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Species: Crematogaster montezumia   Smith, 1858 

Classification:
Download Data

See Also:

Crematogaster montezumia cristulata, Crematogaster montezumia functa, Crematogaster montezumia proletaria, Crematogaster montezumia ramulinida, Crematogaster montezumia sulcata

Taxonomic History (provided by Barry Bolton, 2017)

Crematogaster montezumia Smith, 1858a PDF: 139, pl. 1, fig. 1 (nest) (w.q.m.) MEXICO. AntCat AntWiki HOL

Taxonomic history

Combination in Crematogaster (Physocrema): Forel, 1912g PDF: 220; in Crematogaster (Orthocrema): Emery, 1922c PDF: 135; in Crematogaster (Neocrema): Santschi, 1922e PDF: 244; Kempf, 1972b PDF: 83.
Senior synonym of Crematogaster sulcata: Forel, 1901m PDF: 65; Kempf, 1968b PDF: 386; of Crematogaster cristulata, Crematogaster functa, Crematogaster proletaria, Crematogaster ramulinida: Kempf, 1968b PDF: 386.
See also: Longino, 2003A PDF: 91.

Distribution:


Neotropical Region: Alajuela, Argentina, Bahia, Bolivia, Brazil, Canindeyú, Chiapas, Colombia, Comayagua, Costa Rica, Ecuador, Guatemala, Heredia, Honduras, Magdalena, Mato Grosso, Misiones, Oaxaca, Panama, Paraguay, Peru, Pichincha, Puntarenas, Rio Grande do Sul, Santa Catarina, Santa Cruz, Sao Paulo, Veracruz, Zacapa

Distribution Notes:

Mexico to Argentina.

Biology:

Natural History:

Crematogaster montezumia inhabits wet to dry forest habitats throughout the mainland Neotropics. In Costa Rica it occurs in very low density, but abundant museum collections and my own collecting in the Santa Marta area of Colombia suggest a higher density in some South American localities. Most of my observations of the species have been from brushy second growth vegetation or forest edges.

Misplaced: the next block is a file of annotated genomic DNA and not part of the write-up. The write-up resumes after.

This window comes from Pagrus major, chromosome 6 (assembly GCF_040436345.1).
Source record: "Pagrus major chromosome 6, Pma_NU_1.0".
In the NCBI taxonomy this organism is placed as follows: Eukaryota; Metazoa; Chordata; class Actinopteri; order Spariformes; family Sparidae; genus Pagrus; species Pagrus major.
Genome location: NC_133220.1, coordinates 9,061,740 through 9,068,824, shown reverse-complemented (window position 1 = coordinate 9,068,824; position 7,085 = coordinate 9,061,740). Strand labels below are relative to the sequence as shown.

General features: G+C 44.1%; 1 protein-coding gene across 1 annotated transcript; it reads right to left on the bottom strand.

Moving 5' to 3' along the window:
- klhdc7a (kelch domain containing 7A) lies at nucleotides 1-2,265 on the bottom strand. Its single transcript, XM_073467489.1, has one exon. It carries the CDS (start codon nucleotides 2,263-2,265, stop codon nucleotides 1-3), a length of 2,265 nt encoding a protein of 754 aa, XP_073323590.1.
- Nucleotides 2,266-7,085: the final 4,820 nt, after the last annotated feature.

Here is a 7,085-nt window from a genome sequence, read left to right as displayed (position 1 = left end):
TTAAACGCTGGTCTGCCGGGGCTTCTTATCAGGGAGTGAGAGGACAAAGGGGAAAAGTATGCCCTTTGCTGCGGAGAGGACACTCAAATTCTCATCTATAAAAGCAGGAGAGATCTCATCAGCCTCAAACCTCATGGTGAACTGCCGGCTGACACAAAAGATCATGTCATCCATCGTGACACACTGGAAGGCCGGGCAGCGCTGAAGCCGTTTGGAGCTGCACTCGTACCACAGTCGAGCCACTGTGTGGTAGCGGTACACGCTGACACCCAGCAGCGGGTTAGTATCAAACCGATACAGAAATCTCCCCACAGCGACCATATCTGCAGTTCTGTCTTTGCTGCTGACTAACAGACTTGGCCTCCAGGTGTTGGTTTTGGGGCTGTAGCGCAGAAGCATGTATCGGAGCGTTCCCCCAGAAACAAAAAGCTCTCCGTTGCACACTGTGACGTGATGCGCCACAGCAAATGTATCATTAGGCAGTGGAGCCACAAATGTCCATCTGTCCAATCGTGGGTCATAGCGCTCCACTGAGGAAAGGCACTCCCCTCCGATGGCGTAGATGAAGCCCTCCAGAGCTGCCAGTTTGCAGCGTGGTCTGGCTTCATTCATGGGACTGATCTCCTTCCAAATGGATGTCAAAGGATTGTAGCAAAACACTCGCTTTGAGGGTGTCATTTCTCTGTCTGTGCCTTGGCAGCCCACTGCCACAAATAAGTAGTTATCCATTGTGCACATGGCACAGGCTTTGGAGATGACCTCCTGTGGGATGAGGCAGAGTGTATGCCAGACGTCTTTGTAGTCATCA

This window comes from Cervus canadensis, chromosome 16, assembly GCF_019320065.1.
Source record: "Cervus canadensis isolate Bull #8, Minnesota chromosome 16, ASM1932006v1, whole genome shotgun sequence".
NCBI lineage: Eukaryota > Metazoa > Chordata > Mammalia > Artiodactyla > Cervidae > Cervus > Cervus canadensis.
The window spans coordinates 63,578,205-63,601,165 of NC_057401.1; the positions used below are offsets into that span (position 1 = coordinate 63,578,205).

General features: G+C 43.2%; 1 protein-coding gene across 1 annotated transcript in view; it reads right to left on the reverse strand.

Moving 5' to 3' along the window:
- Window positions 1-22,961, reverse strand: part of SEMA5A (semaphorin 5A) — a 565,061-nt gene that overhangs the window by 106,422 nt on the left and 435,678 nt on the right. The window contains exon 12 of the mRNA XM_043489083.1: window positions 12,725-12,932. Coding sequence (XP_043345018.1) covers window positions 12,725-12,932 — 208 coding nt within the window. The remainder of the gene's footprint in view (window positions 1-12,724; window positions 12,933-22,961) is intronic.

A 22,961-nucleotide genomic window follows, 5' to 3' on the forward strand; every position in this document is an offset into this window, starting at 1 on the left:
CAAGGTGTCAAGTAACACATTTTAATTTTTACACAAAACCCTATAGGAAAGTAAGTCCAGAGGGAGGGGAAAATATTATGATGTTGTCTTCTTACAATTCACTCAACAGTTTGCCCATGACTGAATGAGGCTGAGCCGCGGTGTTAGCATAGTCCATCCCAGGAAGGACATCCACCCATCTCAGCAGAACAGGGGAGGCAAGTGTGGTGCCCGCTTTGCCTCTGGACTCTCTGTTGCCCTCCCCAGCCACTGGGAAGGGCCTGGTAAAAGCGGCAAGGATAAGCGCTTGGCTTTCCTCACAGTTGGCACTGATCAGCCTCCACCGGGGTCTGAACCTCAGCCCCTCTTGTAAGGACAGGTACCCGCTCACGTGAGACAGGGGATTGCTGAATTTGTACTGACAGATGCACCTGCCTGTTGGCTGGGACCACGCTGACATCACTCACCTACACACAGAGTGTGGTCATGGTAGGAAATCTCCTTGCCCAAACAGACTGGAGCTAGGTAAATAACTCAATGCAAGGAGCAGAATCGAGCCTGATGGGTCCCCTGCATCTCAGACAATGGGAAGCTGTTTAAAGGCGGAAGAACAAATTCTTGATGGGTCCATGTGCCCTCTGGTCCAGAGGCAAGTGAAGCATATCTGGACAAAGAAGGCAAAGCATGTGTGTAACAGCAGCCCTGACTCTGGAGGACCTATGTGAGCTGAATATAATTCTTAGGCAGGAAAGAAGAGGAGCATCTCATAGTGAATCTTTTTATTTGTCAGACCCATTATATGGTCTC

Nests are in small to large carton nests that the workers construct and vigorously defend (Emery 1890, Forel 1899, Forel 1901b, Luederwaldt 1926). The nests are in dry, exposed areas and do not contain epiphytes. Luederwaldt (1926) includes photographs of three nests. Nests I have observed have been on relatively thin branches. One I observed in Corcovado National Park in Costa Rica was on a shrub overhanging a river. The nest was 15-20cm long, 10cm wide, of black carton, and it contained workers, brood and many alate queens. During a field trip to the Santa Marta area of Colombia I discovered several nests. One nest was in dry forest near a beach margin. The nest was in a knot in a small tree out in an open field. When I disturbed the nest the workers responded by quickly swarming out and running over the knot with prominent gaster-flagging. The nest contained workers, brood, and a single queen.

Another nest was in a scrubby second growth area with pastures. A carton nest was partly covered by a dead Cecropia leaf draped over a 13mm diameter live stem of Guazuma (Sterculiaceae). Under the nest was a dense accumulation of scale insects, but no scales were exposed on the plant stems or leaves. The nest was filled with workers, brood, and one colony queen. Workers were spread over the surrounding vegetation, often moving in files, and there were small satellite nests scattered around the main nest.

A third nest was in dry forest, and they were nesting in a peculiar way. They were on a small shrub that was possibly Pisonia (Nyctaginaceae). Stems had opposite leaves with a pair of sharp recurved spines at each node, often with opposite short leafy branches at each node. On one branch, each node for 5-10 nodes had a circular hole at the base of the side branch, entering a tiny chamber only a few millimeters deep. The chambers were all occupied by workers, and one chamber was slightly larger than the others and contained workers, a small amount of brood, and a queen. A search in surrounding holes and dead stems and branches yielded no more, suggesting the colony was rather small, perhaps limited to the small number I observed.